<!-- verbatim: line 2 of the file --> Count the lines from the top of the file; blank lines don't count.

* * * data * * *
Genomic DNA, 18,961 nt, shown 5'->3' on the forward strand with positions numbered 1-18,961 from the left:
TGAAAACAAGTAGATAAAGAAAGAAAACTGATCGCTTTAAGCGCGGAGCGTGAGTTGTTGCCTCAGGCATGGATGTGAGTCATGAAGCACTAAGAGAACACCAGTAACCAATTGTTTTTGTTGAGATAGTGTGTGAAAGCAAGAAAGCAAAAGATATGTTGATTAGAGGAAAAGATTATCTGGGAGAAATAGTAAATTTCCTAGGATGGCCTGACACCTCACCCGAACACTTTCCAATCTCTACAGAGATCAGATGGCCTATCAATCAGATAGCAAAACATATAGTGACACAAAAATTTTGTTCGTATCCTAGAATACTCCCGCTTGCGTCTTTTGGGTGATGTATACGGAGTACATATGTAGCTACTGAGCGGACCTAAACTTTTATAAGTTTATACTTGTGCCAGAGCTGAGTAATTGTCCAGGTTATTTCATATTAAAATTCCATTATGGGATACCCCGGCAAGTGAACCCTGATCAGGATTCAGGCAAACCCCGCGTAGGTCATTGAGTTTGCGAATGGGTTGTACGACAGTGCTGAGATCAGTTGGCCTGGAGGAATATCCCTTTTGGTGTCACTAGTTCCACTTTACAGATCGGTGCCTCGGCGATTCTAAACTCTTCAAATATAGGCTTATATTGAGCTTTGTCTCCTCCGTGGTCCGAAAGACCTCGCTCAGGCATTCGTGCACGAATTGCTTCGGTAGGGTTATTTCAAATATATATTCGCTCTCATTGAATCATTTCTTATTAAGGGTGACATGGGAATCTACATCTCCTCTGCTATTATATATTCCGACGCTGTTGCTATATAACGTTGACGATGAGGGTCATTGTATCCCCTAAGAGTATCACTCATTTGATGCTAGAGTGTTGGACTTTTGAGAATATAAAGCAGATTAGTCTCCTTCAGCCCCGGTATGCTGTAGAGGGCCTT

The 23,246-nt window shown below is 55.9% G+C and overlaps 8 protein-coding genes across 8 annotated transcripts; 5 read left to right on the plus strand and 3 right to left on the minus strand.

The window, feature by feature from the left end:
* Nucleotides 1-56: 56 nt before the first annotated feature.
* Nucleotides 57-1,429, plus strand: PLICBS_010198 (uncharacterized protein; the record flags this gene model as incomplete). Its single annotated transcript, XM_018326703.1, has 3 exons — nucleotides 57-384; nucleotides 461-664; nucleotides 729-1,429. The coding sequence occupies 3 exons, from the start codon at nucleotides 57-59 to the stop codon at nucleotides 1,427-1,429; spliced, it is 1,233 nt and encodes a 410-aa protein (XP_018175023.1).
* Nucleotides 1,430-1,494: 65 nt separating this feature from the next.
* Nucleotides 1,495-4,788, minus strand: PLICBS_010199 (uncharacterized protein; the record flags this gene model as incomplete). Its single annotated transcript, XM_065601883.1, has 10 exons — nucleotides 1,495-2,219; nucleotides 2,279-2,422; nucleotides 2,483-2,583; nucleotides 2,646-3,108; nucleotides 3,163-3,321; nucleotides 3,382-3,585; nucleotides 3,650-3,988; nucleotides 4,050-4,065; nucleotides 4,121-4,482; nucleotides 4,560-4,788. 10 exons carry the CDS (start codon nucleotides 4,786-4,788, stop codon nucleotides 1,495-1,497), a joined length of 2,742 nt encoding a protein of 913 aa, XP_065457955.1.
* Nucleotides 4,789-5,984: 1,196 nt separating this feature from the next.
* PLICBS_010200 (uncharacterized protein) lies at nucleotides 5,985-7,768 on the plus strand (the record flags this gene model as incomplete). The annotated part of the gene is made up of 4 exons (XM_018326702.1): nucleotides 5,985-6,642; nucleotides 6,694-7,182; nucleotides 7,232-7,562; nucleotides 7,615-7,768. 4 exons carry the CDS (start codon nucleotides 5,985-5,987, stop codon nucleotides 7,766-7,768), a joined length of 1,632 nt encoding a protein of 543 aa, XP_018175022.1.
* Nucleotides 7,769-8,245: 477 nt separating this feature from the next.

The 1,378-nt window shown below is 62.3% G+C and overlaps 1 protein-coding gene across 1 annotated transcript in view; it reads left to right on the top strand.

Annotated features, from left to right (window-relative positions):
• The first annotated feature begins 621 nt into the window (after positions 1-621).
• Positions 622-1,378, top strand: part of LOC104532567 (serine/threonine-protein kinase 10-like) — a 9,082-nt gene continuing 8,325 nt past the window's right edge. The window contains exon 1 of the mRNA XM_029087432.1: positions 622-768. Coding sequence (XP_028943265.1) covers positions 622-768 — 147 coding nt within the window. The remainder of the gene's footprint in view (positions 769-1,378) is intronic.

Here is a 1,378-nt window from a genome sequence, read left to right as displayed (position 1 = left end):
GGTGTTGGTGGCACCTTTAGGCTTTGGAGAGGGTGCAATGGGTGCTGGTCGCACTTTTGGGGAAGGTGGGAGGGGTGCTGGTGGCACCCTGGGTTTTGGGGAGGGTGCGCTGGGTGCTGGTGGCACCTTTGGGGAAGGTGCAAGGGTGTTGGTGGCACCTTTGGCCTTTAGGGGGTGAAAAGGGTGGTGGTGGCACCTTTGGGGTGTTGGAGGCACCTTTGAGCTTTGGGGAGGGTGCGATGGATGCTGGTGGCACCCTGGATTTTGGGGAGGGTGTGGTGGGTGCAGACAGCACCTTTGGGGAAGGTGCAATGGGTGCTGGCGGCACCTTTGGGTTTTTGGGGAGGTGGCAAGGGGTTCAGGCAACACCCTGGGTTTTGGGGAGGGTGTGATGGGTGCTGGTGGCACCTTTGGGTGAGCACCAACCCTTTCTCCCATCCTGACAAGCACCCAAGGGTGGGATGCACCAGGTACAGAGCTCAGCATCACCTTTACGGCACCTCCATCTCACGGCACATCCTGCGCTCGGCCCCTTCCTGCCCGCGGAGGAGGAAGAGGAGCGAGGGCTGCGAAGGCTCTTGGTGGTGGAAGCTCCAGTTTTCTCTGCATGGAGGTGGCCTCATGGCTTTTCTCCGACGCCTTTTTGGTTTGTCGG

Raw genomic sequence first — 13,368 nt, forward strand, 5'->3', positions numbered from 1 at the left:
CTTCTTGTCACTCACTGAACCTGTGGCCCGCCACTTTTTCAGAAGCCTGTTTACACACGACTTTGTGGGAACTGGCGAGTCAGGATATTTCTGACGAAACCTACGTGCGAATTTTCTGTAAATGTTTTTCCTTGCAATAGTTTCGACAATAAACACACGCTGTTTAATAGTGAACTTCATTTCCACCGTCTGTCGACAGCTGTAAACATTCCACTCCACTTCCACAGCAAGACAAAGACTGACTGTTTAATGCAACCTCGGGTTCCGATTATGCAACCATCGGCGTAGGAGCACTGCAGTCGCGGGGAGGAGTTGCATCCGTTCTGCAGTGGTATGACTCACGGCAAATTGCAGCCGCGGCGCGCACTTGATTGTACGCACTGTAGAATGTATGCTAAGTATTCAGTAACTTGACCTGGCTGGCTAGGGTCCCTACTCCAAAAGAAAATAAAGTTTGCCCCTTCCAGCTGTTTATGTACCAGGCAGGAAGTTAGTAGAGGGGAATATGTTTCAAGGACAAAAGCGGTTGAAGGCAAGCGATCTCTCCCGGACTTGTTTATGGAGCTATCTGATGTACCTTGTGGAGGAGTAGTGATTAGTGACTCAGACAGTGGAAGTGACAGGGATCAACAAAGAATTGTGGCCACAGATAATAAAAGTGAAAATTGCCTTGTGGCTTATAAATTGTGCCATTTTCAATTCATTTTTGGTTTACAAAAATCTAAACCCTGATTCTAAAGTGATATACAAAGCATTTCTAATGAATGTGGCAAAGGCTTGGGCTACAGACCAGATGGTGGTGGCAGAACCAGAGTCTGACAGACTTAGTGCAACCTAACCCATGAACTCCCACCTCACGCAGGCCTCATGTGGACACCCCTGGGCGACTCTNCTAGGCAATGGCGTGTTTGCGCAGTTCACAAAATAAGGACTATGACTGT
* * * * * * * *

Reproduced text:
TGAAAACAAGTAGATAAAGAAAGAAAACTGATCGCTTTAAGCGCGGAGCGTGAGTTGTTGCCTCAGGCATGGATGTGAGTCATGAAGCACTAAGAGAACACCAGTAACCAATTGTTTTTGTTGAGATAGTGTGTGAAAGCAAGAAAGCAAAAGATATGTTGATTAGAGGAAAAGATTATCTGGGAGAAATAGTAAATTTCCTAGGATGGCCTGACACCTCACCCGAACACTTTCCAATCTCTACAGAGATCAGATGGCCTATCAATCAGATAGCAAAACATATAGTGACACAAAAATTTTGTTCGTATCCTAGAATACTCCCGCTTGCGTCTTTTGGGTGATGTATACGGAGTACATATGTAGCTACTGAGCGGACCTAAACTTTTATAAGTTTATACTTGTGCCAGAGCTGAGTAATTGTCCAGGTTATTTCATATTAAAATTCCATTATGGGATACCCCGGCAAGTGAACCCTGATCAGGATTCAGGCAAACCCCGCGTAGGTCATTGAGTTTGCGAATGGGTTGTACGACAGTGCTGAGATCAGTTGGCCTGGAGGAATATCCCTTTTGGTGTCACTAGTTCCACTTTACAGATCGGTGCCTCGGCGATTCTAAACTCTTCAAATATAGGCTTATATTGAGCTTTGTCTCCTCCGTGGTCCGAAAGACCTCGCTCAGGCATTCGTGCACGAATTGCTTCGGTAGGGTTATTTCAAATATATATTCGCTCTCATTGAATCATTTCTTATTAAGGGTGACATGGGAATCTACATCTCCTCTGCTATTATATATTCCGACGCTGTTGCTATATAACGTTGACGATGAGGGTCATTGTATCCCCTAAGAGTATCACTCATTTGATGCTAGAGTGTTGGACTTTTGAGAATATAAAGCAGATTAGTCTCCTTCAGCCCCGGTATGCTGTAGAGGGCCTT